The first of the extras are the commentaries, spread across eight episodes (“Sticks & Stones”, “Larceny of a Kitty Cat”, “Van Hickey”, “Our ‘Cops’ Is On!”, “Kept a Guy Locked in a Truck”, “Foreign Exchange Student”, “Guess Who’s Coming Out of Joy” and “The Trial”). All of the commentaries are a riot to listen to and feature plenty of behind-the-scenes insight into the show. The best tracks are the ones with Lee, as he’s both the star of the show as well as a producer, allowing him to give insight into more areas of the show.
Next up are a few rounds of deleted scenes on discs one and two. There’s not a whole lot of extra material shot, so we only get a mixture of eight minutes of deleted scenes. Greg Garcia (creator and executive producer) provides an intro the scenes and lets the viewers know what they’re in for. It’s kind of odd that there aren’t more—you’d think there’d be a lot of improv going on.
Moving onto the fourth disc we find the glut of the extras. First up is “Karma: Take 2”, a blooper reel that runs near ten minutes in length. While it’s not nearly as long as season 1’s reel (that ran over twenty minutes, if I recall correctly), this one is still a delight to watch. The cast make quite a few entertaining flubs and it’s always fun to see the crew constantly breaking up and being unable to deliver a line.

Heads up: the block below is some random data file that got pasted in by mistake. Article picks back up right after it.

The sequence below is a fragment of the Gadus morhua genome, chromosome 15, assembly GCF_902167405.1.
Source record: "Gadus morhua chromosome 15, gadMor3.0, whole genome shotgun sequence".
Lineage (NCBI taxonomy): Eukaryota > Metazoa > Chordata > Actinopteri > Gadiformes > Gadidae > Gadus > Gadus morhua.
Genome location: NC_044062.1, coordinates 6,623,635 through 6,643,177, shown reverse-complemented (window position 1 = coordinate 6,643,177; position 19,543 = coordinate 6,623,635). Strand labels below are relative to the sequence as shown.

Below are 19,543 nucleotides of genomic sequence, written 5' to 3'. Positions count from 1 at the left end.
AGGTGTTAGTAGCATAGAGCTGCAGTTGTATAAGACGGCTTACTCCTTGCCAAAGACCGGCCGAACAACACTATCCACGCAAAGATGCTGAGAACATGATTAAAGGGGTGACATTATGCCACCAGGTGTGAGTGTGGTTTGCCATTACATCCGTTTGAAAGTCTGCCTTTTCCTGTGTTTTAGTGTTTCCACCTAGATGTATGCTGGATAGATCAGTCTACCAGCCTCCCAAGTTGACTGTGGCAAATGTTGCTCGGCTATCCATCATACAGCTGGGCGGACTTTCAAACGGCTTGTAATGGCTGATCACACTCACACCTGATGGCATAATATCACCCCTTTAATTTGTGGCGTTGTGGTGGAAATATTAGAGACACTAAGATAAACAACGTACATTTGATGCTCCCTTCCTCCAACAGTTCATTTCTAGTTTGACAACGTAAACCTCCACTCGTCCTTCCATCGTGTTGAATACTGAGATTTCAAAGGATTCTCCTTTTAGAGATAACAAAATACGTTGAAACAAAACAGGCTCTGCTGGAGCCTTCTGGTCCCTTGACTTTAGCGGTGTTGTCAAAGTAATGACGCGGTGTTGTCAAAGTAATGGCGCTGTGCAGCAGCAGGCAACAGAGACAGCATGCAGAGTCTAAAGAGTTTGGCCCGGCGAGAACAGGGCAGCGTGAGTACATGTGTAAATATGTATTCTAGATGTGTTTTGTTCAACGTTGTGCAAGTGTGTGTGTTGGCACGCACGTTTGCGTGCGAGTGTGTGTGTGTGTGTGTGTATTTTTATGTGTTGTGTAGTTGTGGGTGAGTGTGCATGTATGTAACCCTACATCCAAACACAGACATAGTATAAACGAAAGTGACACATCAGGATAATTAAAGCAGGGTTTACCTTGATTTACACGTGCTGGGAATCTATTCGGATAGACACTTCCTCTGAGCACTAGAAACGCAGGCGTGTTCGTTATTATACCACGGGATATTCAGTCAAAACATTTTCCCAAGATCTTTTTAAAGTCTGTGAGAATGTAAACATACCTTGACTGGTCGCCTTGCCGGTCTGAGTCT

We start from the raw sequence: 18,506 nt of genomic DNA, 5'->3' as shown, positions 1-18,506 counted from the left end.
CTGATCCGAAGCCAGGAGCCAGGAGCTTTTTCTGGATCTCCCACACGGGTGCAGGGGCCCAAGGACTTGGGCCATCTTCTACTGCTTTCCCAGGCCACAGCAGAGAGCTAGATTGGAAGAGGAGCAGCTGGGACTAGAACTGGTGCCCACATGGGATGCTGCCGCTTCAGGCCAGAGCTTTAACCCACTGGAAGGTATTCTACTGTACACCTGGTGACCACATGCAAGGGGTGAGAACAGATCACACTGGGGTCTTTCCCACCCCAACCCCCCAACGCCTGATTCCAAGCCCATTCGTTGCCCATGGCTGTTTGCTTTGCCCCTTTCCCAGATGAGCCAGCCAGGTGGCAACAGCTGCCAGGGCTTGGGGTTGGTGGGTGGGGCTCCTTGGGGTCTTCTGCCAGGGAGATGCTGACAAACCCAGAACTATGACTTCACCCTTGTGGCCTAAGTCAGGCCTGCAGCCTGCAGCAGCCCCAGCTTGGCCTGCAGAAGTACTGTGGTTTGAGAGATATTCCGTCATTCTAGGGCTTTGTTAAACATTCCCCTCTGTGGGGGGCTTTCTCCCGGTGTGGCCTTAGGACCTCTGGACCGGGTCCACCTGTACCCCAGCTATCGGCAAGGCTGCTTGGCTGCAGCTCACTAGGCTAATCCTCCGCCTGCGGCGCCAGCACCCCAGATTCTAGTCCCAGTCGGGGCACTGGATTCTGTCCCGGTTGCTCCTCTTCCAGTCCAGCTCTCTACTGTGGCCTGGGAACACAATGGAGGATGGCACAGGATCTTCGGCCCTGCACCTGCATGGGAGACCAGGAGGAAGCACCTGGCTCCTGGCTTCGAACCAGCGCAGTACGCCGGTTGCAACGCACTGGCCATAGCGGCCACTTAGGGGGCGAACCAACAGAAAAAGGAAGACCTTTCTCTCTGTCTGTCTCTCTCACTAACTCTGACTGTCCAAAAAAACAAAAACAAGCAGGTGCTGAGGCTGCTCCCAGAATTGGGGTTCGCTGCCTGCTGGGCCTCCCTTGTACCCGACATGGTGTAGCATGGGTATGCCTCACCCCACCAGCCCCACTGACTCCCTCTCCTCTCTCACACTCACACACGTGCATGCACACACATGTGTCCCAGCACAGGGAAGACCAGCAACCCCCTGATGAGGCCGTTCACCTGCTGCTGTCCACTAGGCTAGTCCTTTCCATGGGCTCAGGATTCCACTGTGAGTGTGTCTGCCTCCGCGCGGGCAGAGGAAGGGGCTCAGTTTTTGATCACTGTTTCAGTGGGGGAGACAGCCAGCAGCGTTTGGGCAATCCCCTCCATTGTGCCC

The biggest extra on this set is “The Stoner Files – Robbed a Stoner Blind: From Start to Finish.” Running nearly forty minutes in length, this extra follows the production of “Robbed a Stoner Blind” from the very beginning to the very end. This is as in-depth as making-of’s go and we get a great look into the writing process as well as the final revisions and what goes into making the sets for the series. On top of that, for those who don’t remember, this episode is the one with all the claymation that Randy see’s after taking some “home-remedy” drugs made by the community that he and Earl visit. Plenty of interviews and behind-the-scenes footage can be found in this extra. The only drawback to having such a lengthy extra for one episode is that we don’t get a end-of-season retrospective, although we kind of get a bit of that in “The Trial”’s commentary track.
The remaining extras are the online “Web Cam” extras that were previously released on NBC.com, as well as a My Name is Earl promo piece put together like a Mexican Telenovela. The web shorts and the Telenovela extras are entertaining pieces to watch and make for a fair close to a set for a great show.
On the video and audio front we have a strong transfer throughout. The episodes all look and sound great in their anamorphic (1.78:1) widescreen state with 5.1 Dolby Surround. There isn’t a lot of activity in the rear channels, but it’s a comedy so you’re going to find most of your sound coming from the front anyway. Video is clean and clear and looks great—not as great as the HD broadcasts, but that’s to be expected. I’m just spoiled by that.
Overall this season of My Name is Earl built upon what made the first season so great and kept it going. With two episodes of the third season already aired, it looks like the third season is going to be to just as good as the past two. For those that haven’t already, pick up this box set—it’s Highly Recommended.
My Name is Earl: Season Two is now available on DVD.